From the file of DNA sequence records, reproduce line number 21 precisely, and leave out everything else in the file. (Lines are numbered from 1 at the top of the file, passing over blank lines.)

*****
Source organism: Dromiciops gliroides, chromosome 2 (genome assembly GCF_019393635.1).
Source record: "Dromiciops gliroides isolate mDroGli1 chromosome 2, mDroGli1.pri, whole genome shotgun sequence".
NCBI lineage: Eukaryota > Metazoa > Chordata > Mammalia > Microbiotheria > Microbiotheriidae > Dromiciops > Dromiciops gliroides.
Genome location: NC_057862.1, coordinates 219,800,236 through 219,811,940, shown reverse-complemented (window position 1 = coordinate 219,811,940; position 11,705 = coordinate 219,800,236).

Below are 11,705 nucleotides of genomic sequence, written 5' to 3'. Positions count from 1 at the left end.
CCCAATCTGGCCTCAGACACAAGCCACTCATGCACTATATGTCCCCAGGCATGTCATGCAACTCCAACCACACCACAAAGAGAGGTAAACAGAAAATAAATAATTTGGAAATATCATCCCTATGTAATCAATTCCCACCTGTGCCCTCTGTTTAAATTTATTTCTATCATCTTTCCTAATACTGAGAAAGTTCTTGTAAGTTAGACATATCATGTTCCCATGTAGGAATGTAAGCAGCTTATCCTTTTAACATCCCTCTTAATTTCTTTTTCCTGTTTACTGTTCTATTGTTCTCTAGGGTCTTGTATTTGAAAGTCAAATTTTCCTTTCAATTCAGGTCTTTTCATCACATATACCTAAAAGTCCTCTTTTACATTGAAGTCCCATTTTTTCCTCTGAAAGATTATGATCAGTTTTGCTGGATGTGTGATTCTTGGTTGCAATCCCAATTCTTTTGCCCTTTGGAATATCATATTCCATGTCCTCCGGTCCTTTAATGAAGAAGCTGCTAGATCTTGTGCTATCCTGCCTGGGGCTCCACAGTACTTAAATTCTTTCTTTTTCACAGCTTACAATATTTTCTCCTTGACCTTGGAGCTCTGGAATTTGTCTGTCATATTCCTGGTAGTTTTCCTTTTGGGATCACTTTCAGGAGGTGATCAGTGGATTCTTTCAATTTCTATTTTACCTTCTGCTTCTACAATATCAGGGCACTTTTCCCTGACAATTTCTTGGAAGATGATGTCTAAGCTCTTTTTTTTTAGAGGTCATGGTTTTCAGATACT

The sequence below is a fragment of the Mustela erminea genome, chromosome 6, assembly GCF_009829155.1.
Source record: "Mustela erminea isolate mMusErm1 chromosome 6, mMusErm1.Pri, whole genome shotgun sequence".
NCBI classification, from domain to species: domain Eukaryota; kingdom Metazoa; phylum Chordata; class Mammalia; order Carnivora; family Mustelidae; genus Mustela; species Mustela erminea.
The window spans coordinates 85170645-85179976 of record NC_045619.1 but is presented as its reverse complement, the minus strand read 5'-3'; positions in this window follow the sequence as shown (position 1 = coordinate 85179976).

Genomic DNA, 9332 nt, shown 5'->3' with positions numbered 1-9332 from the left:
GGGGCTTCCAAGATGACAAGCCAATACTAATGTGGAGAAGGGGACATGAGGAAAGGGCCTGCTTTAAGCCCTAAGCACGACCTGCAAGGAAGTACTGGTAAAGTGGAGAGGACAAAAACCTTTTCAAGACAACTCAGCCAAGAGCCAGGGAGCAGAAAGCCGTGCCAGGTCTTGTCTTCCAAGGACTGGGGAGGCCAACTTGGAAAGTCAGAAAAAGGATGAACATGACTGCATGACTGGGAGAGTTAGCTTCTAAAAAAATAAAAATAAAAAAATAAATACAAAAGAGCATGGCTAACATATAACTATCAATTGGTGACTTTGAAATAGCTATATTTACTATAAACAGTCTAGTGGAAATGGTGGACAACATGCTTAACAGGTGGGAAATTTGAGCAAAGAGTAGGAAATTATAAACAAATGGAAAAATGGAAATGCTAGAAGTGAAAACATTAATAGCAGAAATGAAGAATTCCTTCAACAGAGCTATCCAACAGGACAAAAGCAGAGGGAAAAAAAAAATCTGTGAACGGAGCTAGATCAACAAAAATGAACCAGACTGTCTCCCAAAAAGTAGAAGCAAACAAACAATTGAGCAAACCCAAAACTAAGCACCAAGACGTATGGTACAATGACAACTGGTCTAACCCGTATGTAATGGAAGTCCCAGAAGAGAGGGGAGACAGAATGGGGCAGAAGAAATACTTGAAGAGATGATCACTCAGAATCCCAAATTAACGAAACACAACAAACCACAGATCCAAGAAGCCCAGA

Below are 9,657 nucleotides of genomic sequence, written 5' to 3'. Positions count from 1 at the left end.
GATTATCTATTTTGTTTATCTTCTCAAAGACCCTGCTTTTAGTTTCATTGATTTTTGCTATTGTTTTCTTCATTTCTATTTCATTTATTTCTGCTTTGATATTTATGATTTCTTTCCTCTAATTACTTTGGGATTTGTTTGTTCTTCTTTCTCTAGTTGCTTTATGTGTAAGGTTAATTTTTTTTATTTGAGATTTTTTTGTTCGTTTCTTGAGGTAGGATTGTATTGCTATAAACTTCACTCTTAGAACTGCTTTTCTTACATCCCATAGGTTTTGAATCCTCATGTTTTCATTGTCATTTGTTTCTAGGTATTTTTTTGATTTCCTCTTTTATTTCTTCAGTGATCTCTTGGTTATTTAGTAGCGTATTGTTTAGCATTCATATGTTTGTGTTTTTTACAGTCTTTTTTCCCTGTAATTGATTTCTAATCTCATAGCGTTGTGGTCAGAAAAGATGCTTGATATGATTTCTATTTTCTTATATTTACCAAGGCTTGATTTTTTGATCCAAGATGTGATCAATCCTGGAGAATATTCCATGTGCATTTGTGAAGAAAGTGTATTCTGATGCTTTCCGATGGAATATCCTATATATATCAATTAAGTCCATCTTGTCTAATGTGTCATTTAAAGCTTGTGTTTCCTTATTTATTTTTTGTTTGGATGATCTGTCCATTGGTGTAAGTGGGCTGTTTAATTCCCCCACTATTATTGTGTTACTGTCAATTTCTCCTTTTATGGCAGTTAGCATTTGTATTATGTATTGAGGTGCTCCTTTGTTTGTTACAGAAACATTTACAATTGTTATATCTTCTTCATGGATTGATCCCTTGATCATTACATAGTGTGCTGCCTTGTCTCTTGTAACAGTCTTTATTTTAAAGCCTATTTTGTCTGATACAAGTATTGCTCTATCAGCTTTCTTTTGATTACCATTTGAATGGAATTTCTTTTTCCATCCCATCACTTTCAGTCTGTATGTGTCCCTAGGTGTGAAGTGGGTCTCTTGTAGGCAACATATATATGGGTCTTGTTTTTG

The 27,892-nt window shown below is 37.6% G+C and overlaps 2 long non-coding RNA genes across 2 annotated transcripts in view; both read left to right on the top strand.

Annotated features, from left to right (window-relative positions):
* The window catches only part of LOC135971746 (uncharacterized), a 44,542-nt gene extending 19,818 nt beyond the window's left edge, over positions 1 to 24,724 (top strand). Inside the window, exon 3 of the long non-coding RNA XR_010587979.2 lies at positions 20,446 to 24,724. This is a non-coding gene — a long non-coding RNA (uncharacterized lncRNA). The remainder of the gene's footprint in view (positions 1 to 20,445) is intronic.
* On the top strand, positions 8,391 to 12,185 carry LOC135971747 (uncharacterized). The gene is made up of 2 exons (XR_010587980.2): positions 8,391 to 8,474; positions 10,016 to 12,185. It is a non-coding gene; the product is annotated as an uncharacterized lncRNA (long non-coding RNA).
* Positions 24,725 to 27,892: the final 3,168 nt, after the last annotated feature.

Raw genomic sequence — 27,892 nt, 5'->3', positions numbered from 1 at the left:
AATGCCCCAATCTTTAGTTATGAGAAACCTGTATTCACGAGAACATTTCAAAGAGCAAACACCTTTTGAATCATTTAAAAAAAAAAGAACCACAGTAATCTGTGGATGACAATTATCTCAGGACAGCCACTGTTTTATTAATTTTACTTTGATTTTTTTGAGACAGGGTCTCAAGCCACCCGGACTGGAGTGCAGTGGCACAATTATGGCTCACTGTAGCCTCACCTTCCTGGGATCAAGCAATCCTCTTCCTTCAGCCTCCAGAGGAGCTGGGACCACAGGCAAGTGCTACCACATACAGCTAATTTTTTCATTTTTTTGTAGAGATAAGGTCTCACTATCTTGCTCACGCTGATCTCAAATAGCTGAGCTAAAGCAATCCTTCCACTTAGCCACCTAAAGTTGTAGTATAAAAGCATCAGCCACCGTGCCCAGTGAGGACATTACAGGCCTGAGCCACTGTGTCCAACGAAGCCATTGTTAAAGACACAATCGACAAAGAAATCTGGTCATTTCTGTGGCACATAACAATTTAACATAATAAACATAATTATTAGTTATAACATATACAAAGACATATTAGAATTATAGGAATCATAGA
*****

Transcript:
AATGCCCCAATCTTTAGTTATGAGAAACCTGTATTCACGAGAACATTTCAAAGAGCAAACACCTTTTGAATCATTTAAAAAAAAAAGAACCACAGTAATCTGTGGATGACAATTATCTCAGGACAGCCACTGTTTTATTAATTTTACTTTGATTTTTTTGAGACAGGGTCTCAAGCCACCCGGACTGGAGTGCAGTGGCACAATTATGGCTCACTGTAGCCTCACCTTCCTGGGATCAAGCAATCCTCTTCCTTCAGCCTCCAGAGGAGCTGGGACCACAGGCAAGTGCTACCACATACAGCTAATTTTTTCATTTTTTTGTAGAGATAAGGTCTCACTATCTTGCTCACGCTGATCTCAAATAGCTGAGCTAAAGCAATCCTTCCACTTAGCCACCTAAAGTTGTAGTATAAAAGCATCAGCCACCGTGCCCAGTGAGGACATTACAGGCCTGAGCCACTGTGTCCAACGAAGCCATTGTTAAAGACACAATCGACAAAGAAATCTGGTCATTTCTGTGGCACATAACAATTTAACATAATAAACATAATTATTAGTTATAACATATACAAAGACATATTAGAATTATAGGAATCATAGA